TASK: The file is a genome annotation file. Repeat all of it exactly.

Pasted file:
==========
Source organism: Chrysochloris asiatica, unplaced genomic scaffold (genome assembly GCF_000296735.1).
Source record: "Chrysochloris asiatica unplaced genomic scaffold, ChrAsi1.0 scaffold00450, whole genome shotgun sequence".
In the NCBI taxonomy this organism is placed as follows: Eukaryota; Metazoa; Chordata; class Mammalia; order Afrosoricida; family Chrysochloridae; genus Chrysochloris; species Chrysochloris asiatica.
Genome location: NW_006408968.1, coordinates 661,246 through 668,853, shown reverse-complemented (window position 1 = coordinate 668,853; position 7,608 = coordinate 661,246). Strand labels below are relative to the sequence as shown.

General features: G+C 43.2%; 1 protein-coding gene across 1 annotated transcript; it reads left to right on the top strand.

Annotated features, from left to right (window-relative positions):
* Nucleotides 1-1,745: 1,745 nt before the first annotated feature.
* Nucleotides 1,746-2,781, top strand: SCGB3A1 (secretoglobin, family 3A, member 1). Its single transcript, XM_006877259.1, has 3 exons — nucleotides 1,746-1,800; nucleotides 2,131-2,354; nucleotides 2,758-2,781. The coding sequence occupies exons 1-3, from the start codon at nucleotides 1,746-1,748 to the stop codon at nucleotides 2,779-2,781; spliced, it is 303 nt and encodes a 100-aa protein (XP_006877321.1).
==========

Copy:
Source organism: Chrysochloris asiatica, unplaced genomic scaffold (genome assembly GCF_000296735.1).
Source record: "Chrysochloris asiatica unplaced genomic scaffold, ChrAsi1.0 scaffold00450, whole genome shotgun sequence".
In the NCBI taxonomy this organism is placed as follows: Eukaryota; Metazoa; Chordata; class Mammalia; order Afrosoricida; family Chrysochloridae; genus Chrysochloris; species Chrysochloris asiatica.
Genome location: NW_006408968.1, coordinates 661,246 through 668,853, shown reverse-complemented (window position 1 = coordinate 668,853; position 7,608 = coordinate 661,246). Strand labels below are relative to the sequence as shown.

General features: G+C 43.2%; 1 protein-coding gene across 1 annotated transcript; it reads left to right on the top strand.

Annotated features, from left to right (window-relative positions):
* Nucleotides 1-1,745: 1,745 nt before the first annotated feature.
* Nucleotides 1,746-2,781, top strand: SCGB3A1 (secretoglobin, family 3A, member 1). Its single transcript, XM_006877259.1, has 3 exons — nucleotides 1,746-1,800; nucleotides 2,131-2,354; nucleotides 2,758-2,781. The coding sequence occupies exons 1-3, from the start codon at nucleotides 1,746-1,748 to the stop codon at nucleotides 2,779-2,781; spliced, it is 303 nt and encodes a 100-aa protein (XP_006877321.1).